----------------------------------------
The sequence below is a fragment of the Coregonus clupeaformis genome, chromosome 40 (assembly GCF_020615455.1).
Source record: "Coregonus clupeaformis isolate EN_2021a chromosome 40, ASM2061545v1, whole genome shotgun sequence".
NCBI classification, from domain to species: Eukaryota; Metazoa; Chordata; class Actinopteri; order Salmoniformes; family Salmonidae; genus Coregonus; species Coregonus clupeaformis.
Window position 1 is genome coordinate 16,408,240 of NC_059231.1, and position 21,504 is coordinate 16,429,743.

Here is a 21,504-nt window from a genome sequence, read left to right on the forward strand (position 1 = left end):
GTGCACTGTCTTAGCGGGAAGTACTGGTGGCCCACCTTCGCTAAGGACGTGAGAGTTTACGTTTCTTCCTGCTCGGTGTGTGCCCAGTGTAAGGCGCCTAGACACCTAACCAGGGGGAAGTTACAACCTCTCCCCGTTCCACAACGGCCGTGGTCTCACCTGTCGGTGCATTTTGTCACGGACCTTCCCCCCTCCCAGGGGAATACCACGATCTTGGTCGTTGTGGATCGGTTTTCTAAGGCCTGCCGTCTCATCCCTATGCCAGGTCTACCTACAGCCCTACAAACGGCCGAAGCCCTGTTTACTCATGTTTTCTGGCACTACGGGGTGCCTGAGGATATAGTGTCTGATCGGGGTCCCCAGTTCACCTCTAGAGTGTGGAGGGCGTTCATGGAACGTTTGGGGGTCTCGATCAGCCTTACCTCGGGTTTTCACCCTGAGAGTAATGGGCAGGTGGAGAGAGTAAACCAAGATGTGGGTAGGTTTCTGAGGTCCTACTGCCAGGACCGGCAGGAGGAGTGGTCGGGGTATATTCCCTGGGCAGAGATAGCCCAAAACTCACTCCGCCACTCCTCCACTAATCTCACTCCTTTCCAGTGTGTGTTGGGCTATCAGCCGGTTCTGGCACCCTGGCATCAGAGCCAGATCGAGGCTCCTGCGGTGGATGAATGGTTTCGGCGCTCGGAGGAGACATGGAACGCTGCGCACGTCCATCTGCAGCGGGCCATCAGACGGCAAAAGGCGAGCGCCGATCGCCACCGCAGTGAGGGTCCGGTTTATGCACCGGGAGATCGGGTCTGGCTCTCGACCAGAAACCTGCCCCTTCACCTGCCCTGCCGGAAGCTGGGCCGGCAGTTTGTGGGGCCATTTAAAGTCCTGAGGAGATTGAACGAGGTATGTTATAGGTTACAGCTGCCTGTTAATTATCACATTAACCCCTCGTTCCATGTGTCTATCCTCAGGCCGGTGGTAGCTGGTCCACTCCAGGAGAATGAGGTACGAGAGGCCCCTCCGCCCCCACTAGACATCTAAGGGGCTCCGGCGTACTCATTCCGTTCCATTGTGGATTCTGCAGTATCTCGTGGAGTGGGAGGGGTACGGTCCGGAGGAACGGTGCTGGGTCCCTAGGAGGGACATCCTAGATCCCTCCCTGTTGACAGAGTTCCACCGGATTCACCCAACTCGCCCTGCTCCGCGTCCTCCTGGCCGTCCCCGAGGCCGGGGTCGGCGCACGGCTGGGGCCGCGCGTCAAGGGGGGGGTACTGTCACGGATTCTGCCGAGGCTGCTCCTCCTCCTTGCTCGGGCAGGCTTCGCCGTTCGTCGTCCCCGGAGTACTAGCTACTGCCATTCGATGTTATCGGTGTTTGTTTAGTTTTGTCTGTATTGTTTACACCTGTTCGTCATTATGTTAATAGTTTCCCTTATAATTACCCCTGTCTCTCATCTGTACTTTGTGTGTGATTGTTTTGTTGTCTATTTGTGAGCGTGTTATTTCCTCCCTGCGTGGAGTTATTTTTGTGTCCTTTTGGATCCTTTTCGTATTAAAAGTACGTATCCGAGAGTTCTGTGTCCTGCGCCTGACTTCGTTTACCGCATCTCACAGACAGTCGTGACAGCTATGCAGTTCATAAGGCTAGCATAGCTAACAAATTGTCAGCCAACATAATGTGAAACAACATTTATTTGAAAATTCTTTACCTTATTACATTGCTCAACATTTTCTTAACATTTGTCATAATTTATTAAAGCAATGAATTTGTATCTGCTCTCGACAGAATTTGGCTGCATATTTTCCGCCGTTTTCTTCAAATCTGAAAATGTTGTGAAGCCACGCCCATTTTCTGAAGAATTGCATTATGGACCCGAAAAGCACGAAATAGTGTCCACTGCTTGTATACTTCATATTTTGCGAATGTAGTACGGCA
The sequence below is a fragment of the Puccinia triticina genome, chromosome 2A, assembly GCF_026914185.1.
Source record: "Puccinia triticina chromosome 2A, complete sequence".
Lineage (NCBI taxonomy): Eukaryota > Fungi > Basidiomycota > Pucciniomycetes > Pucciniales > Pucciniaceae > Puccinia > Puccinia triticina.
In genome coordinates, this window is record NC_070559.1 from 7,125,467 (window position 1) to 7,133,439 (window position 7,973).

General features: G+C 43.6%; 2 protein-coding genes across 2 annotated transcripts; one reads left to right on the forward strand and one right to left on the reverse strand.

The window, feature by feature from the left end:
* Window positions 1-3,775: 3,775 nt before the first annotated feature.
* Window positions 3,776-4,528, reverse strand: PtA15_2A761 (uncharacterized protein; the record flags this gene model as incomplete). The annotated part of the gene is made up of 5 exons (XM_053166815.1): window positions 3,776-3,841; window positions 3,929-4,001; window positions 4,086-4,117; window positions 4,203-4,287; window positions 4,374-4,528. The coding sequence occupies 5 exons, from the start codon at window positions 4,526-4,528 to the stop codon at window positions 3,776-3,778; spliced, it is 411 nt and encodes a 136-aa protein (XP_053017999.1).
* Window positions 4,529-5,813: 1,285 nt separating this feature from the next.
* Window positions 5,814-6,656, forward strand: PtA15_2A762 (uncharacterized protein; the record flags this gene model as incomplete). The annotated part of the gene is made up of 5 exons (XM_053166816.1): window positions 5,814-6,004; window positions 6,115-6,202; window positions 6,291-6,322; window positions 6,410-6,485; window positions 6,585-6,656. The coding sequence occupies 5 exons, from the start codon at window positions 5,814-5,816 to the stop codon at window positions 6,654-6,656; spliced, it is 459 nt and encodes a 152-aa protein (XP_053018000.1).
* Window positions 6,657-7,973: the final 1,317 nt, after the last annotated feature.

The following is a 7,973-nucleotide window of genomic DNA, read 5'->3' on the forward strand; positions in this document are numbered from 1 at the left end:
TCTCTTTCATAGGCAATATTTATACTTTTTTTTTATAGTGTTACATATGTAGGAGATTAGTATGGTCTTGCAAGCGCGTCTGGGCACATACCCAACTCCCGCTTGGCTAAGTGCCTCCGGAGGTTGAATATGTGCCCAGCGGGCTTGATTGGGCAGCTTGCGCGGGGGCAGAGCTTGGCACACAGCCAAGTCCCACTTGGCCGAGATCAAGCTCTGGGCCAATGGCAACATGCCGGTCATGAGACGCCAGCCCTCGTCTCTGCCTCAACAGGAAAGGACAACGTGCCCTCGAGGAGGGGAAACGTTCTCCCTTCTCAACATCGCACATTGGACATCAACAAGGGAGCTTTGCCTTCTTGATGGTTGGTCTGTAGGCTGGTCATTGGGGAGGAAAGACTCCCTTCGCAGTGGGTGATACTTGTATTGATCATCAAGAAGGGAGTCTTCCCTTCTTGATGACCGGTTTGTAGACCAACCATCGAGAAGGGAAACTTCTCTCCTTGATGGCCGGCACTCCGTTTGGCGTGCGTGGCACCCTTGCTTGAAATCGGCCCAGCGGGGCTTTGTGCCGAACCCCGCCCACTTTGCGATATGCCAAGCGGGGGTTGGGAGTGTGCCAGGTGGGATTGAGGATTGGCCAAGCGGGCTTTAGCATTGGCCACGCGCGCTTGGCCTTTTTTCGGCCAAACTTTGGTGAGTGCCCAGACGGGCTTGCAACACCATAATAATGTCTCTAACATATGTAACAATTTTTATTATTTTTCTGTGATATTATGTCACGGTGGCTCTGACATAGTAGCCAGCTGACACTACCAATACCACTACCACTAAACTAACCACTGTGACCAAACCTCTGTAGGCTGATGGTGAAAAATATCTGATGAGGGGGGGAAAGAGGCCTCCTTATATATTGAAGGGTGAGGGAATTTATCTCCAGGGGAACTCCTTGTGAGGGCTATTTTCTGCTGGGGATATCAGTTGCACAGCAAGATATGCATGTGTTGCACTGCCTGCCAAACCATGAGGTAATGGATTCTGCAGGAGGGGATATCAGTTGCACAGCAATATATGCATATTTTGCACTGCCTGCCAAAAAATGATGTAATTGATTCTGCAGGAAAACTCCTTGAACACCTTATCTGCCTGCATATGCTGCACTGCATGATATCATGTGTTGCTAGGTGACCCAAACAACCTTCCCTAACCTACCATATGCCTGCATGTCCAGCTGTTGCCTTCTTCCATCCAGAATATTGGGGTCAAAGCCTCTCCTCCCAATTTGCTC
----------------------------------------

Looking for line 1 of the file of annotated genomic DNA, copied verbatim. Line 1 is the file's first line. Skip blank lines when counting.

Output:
The sequence below is a fragment of the Coregonus clupeaformis genome, chromosome 40 (assembly GCF_020615455.1).